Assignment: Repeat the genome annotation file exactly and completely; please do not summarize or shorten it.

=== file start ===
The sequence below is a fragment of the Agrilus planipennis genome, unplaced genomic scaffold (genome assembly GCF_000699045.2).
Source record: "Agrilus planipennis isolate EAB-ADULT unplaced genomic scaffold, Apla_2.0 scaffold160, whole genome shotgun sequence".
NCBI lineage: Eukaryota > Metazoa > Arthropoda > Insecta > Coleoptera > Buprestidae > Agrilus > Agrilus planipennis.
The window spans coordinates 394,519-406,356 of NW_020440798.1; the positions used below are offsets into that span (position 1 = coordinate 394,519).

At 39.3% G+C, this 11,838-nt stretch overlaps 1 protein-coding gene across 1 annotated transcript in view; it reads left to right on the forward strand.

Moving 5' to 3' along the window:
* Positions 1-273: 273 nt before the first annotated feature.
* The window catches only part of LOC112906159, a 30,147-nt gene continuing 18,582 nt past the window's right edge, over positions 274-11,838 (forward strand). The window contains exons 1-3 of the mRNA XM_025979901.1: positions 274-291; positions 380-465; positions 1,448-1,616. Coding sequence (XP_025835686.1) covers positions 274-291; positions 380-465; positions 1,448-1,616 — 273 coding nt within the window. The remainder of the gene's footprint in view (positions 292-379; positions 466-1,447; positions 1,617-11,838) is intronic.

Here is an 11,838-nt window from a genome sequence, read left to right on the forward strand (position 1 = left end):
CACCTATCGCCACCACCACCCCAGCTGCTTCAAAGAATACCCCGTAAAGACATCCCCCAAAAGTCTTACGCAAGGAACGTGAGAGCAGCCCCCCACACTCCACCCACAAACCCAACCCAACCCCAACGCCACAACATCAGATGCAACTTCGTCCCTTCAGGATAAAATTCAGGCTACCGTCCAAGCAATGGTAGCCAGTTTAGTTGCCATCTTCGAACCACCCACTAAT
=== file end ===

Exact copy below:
The sequence below is a fragment of the Agrilus planipennis genome, unplaced genomic scaffold (genome assembly GCF_000699045.2).
Source record: "Agrilus planipennis isolate EAB-ADULT unplaced genomic scaffold, Apla_2.0 scaffold160, whole genome shotgun sequence".
NCBI lineage: Eukaryota > Metazoa > Arthropoda > Insecta > Coleoptera > Buprestidae > Agrilus > Agrilus planipennis.
The window spans coordinates 394,519-406,356 of NW_020440798.1; the positions used below are offsets into that span (position 1 = coordinate 394,519).

At 39.3% G+C, this 11,838-nt stretch overlaps 1 protein-coding gene across 1 annotated transcript in view; it reads left to right on the forward strand.

Moving 5' to 3' along the window:
* Positions 1-273: 273 nt before the first annotated feature.
* The window catches only part of LOC112906159, a 30,147-nt gene continuing 18,582 nt past the window's right edge, over positions 274-11,838 (forward strand). The window contains exons 1-3 of the mRNA XM_025979901.1: positions 274-291; positions 380-465; positions 1,448-1,616. Coding sequence (XP_025835686.1) covers positions 274-291; positions 380-465; positions 1,448-1,616 — 273 coding nt within the window. The remainder of the gene's footprint in view (positions 292-379; positions 466-1,447; positions 1,617-11,838) is intronic.

Here is an 11,838-nt window from a genome sequence, read left to right on the forward strand (position 1 = left end):
CACCTATCGCCACCACCACCCCAGCTGCTTCAAAGAATACCCCGTAAAGACATCCCCCAAAAGTCTTACGCAAGGAACGTGAGAGCAGCCCCCCACACTCCACCCACAAACCCAACCCAACCCCAACGCCACAACATCAGATGCAACTTCGTCCCTTCAGGATAAAATTCAGGCTACCGTCCAAGCAATGGTAGCCAGTTTAGTTGCCATCTTCGAACCACCCACTAAT